Amazon Text Ads: To Do or Not To Do?

If you hadn’t heard already, Amazon now has a Text Ad unit that’s now available to all Seller Central account holders. What’s interesting is that though Amazon has had this particular ad unit for some time, the e-commerce giant changed how it’s powered and who powers it. It’s with the retirement of the Amazon Product Ads unit that this particular ad unit is starting to gain some attention.


What They Were

Basically, it was a site in the partner network of Google AdWords. You couldn’t target the site specifically, a lack of control that’s miffed PPC marketers for years. But you knew it was there, lurking in the background and garnering impressions, clicks, and sometimes conversions for a fairly decent return – at least in aggregate, since you can’t see individual partner network performance or optimize accordingly. It’s just an on or off button in AdWords at the campaign level that’s in the “on” position by default in each new campaign you create.

What They Are Now

It’s no surprise that Amazon would eventually elect to stop sending so much traffic offsite with a portion of the CPC going to Google, trying to either capture that CPC for itself entirely or keep the user on Amazon. The new program, if you’re not already enrolled, requires you to set up a Seller Central account on Amazon. It will not entirely shut off all Google partner network traffic yet, but don’t be surprised to see this gradually wind down as Amazon gets more advertisers into the program. For now, estimates are that the volume – click and impressions – would be about 10 percent that you’d see in your Google search and keyword campaigns.

How They Work

Honestly, I’m calling it “Google AdWords Lite.” If you remember using AdWords back in the mid-2000s before features like remarketing, dynamic ads, shopping, and YouTube, it’s really similar. Here’s a quick rundown of Amazon Text Ads:

  • CPC-based
  • Keyword, auction-based 
  • Utilizes keyword match types: broad, phrase, exact, and negative
  • Can run more than one ad copy at a time
  • Has campaign and ad group structure 
  • Offers campaign level daily budgets 
  • Ability to schedule start and end dates for campaigns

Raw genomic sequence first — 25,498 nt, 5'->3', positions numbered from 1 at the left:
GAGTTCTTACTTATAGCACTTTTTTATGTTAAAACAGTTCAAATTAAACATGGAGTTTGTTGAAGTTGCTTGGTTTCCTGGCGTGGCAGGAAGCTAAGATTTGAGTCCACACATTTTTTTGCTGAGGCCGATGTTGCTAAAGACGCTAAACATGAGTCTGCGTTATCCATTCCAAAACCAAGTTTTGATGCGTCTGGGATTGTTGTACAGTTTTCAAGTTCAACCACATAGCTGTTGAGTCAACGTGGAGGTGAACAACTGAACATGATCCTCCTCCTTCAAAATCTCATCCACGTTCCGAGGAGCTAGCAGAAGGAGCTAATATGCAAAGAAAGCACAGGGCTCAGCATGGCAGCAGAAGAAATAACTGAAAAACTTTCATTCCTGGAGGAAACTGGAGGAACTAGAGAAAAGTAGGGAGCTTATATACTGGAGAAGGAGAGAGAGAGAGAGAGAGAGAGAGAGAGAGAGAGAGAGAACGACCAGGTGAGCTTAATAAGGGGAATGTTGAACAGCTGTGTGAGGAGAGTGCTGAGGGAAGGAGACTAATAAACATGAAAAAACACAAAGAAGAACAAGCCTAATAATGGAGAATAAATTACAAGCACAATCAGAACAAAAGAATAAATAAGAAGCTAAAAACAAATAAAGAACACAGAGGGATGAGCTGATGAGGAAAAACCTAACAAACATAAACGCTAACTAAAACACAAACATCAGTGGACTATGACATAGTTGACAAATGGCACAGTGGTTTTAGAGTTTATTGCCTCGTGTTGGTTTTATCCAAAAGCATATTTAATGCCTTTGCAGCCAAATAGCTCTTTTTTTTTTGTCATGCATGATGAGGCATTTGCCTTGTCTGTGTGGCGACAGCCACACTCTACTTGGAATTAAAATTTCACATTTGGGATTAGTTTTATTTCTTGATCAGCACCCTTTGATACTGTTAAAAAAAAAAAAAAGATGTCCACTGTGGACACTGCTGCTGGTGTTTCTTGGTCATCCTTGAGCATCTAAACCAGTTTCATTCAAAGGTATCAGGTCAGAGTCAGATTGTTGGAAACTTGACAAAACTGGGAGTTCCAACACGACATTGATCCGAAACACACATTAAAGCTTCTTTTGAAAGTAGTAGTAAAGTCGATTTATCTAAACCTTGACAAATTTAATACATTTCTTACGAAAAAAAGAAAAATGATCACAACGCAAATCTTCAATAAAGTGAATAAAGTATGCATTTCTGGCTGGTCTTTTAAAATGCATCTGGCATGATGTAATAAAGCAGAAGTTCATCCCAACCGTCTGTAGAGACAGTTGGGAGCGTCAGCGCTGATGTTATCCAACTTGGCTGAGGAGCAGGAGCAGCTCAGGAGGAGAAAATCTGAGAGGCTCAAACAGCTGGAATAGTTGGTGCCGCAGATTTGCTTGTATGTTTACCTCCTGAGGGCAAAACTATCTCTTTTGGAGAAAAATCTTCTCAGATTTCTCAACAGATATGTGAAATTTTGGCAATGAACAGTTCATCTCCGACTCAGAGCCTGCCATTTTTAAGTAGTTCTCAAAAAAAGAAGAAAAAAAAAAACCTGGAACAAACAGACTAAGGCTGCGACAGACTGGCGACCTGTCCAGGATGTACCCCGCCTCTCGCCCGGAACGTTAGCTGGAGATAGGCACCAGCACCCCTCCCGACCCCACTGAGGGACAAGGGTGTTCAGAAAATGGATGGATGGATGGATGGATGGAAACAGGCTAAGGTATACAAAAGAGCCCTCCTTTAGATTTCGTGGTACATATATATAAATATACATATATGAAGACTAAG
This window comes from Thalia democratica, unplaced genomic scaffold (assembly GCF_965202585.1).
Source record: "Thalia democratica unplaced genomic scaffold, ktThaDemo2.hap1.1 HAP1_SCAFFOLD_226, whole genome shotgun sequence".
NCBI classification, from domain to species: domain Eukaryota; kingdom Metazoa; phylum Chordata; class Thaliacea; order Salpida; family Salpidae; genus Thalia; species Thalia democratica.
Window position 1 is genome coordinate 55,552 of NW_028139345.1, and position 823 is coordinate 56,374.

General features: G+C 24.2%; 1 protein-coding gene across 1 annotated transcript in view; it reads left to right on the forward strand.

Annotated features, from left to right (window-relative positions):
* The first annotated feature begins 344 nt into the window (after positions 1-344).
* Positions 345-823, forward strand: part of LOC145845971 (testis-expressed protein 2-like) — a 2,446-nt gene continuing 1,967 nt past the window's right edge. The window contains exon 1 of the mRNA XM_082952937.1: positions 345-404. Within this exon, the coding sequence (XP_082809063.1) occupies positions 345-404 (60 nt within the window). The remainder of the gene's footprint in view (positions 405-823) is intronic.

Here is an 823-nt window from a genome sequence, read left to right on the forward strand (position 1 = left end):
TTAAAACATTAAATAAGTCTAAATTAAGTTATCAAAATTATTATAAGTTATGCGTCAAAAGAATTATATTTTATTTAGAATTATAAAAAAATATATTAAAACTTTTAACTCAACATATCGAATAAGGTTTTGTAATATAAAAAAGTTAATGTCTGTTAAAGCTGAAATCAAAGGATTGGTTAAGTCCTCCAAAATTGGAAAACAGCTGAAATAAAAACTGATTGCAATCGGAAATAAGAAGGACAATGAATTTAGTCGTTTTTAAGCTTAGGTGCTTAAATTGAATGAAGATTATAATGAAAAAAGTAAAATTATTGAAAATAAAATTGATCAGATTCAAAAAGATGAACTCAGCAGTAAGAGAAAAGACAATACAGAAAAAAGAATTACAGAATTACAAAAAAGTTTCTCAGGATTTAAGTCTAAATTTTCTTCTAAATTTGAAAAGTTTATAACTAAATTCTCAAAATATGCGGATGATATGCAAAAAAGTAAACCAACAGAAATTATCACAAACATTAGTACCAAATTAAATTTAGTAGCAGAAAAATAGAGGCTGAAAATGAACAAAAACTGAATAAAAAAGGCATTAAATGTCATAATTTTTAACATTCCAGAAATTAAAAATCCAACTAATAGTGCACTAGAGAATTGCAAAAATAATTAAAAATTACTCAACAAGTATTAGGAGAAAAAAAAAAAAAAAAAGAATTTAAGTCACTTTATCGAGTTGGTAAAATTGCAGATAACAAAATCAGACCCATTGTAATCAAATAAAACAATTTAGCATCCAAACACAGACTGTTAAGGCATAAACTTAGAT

• Available bulk file templates  

Ad text includes:

  • Headline
  • Line of body copy
  • A display URL
  • Similar character limits 

With a few updates that weren’t available back in the 2000s:

  • Mobile bid modifiers on campaign and ad group level 
  • Higher limits: campaigns in an account 10,000, keywords in an ad group 10,000, ads in ad group 50
  • Conversion code for complete or partial tracking and cross device attribution 

But there are also some limitations:

  • No delete for campaigns: it’s archived, paused, or ended
  • No geographic or location modifiers and no exclusions
  • No day of week or time of day modifiers 

It’s built so much like AdWords, there’s even an option to upload your existing Google AdWords campaigns via the bulk upload option. This means that if you’re interested in trying Amazon Text Ads, the rather large barrier created due to setup time is removed.

Can You Do It?

Yes and no. Certain sellers will not be allowed into the program and that is a decision made by Amazon on a case-by-case basis. Additionally, certain categories are “gated” and require approval from Amazon. If you’ve already got a Seller Central account, log in and see if in the drop down under “Advertising,” there is a “Manage Text Ads” area you can go to in order to start setting up. If you don’t have a Seller Central account already, you’ll need to register and provide some basic business information, including tax ID info.

What I’ve seen so far is that while the setup part is made relatively easy, the volume is OK, the return is actually good, and the volume of the return is low. If you need a comparison, think along the lines of what you might be doing with Bing Ads. The most interesting part now is, because the competition is lower and it’s so new, the head terms that normally would gobble up budget on AdWords get far more converting impressions than you would think. For example, you could bid on single or two-word keywords like “scented candles” and actually turn a positive ROI. As a result, the day-to-day management is very manual. You can download reports, adjust bids, add keywords and match types, and utilize the bulk edit worksheet, but again, it’s still very manual.

If you’d like to learn more about the program, the most informative help articles are unfortunately gated within the Amazon Seller Central Help Center documentation. If you do have access and you’re interested in the program, I recommend logging in and checking it out. Otherwise, check out the PPC Hero walk through, with pictures. 

Related reading

google home
simpsons newsletter
Simple Share Buttons